McKinley School Students Starting the School Year Elsewhere Due to Lingering Mold

Sep 05, 2018
Photo by: Ryan Morrill

Students at McKinley School in Manahawkin started the new school year on Wednesday, Sept. 5, but for this week they will attend class elsewhere because of an ongoing effort to clear airborne mold spores in several McKinley classrooms, Superintendent George Chidiac said.

After alerting students, parents and staff about several instances of isolated mold outbreaks within the building last week, Chidiac said Monday that while the initial removal of the mold and cleanup effort to sanitize the affected classrooms had been completed, testing to determine whether the classrooms were usable came back negative.

“Some classrooms still have airborne mold that did not meet clearance standards,” Chidiac said. “The company we use for this kind of problem, Indoor Air Technologies, has air-scrubbers they’re using to clear it up through Thursday, and we’re going to have another round of testing done on Friday.”

Chidiac said if testing determines the classrooms are safe to use, McKinley third- and fourth-grade students will be in their normal classrooms for the start of next week’s full-day sessions. This week, all of Stafford’s school days are half-day sessions. For the time being, McKinley students will be in the connector wing between the McKinley and Intermediate buildings as well as several classrooms on the Intermediate side.

If the classrooms are not deemed usable over the weekend, McKinley students will continue with the setup devised for this week. Initially, school officials had thought McKinley’s third-graders would be bused to Ocean Acres School and the fourth-graders would start the year in the Intermediate building.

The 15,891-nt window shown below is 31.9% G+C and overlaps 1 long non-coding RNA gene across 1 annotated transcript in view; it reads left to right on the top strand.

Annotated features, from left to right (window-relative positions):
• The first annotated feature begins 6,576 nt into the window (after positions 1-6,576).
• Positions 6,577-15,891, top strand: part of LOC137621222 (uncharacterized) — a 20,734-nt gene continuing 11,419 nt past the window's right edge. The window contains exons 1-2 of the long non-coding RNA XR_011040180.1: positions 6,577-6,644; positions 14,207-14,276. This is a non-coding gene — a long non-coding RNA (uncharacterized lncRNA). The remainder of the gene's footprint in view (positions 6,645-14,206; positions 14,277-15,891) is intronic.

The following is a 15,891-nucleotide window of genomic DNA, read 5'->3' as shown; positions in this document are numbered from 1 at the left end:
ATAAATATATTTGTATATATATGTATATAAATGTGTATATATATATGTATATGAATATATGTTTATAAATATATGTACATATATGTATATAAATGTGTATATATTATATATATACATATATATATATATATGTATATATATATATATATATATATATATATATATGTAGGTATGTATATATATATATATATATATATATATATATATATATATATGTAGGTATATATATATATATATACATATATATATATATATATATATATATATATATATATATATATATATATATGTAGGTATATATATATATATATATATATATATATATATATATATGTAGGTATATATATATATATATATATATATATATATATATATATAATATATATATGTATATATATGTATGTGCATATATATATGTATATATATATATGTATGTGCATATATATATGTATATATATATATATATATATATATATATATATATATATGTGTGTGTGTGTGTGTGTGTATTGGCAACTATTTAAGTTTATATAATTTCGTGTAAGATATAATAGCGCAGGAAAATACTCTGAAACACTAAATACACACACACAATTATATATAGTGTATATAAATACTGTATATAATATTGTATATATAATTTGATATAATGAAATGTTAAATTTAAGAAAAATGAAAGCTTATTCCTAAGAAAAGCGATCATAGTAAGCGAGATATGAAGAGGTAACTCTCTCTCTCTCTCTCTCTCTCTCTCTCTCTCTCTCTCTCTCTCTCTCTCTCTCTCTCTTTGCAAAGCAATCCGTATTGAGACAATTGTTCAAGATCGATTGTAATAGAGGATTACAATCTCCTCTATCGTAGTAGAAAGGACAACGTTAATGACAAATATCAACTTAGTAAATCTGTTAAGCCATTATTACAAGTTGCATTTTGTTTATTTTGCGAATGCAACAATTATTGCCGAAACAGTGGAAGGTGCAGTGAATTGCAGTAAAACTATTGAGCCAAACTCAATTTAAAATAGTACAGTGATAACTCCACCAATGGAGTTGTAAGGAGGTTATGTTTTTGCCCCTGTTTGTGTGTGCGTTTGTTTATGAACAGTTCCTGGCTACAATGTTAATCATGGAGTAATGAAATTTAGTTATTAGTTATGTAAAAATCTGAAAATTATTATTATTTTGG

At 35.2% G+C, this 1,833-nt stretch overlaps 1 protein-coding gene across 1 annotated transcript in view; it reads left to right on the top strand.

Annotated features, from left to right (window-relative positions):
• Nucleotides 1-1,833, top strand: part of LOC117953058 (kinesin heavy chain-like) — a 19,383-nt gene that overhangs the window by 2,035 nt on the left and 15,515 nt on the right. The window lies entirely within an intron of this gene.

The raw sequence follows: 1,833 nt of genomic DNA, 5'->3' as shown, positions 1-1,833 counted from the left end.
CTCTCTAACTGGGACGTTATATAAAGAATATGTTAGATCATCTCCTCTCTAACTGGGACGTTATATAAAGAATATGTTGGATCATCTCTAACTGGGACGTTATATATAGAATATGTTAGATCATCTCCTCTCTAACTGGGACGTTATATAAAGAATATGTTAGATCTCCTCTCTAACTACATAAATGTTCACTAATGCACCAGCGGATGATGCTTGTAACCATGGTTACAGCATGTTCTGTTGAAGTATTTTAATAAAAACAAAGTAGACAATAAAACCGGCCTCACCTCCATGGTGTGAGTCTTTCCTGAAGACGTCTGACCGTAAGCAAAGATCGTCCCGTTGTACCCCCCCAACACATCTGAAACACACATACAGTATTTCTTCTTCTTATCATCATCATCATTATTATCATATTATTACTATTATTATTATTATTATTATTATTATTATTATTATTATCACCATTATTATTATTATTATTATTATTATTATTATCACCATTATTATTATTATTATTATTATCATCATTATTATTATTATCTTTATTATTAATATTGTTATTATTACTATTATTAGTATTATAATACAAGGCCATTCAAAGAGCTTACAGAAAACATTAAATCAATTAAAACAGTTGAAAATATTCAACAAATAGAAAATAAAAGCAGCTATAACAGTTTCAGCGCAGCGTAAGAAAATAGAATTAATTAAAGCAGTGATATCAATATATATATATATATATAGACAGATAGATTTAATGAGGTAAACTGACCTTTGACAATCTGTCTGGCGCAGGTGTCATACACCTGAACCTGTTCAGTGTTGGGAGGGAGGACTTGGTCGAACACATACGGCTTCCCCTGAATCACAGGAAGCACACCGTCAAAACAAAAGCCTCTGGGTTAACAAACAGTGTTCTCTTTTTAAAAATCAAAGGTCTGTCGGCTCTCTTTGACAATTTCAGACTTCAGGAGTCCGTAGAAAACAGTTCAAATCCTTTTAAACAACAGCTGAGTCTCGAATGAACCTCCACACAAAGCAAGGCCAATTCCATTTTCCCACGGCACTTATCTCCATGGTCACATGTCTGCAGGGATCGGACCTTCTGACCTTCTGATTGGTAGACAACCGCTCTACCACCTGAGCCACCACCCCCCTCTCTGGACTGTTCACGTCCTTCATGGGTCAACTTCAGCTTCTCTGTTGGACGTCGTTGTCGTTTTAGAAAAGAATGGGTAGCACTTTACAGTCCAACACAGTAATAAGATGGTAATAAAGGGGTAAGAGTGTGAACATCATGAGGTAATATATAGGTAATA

“We decided not to do that because it would have messed up the entire busing and class schedule for those schools,” Chidiac said. “As we have it set up now, the schedules all can remain the same and the only inconvenience is that the McKinley students and teachers will not be in their home classrooms for the time being.

“Hopefully, this won’t go beyond Friday. But if we have to keep it this way for longer, we can do that without affecting the entire district.”

Chidiac said those responsible for the cleanup efforts have ensured him that they will do all they can do to rectify the problems as fast as possible.

“I’ve made it clear that this has to be resolved and we need all hands on deck to get this problem out of the way,” he said. “So, I’m hoping that, by Monday, everything will be all right and we’ll operate as normal for next week.”

Chidiac is expecting to provide further updates before Monday as he continues to monitor the progress and receive the results of testing.

David Biggy

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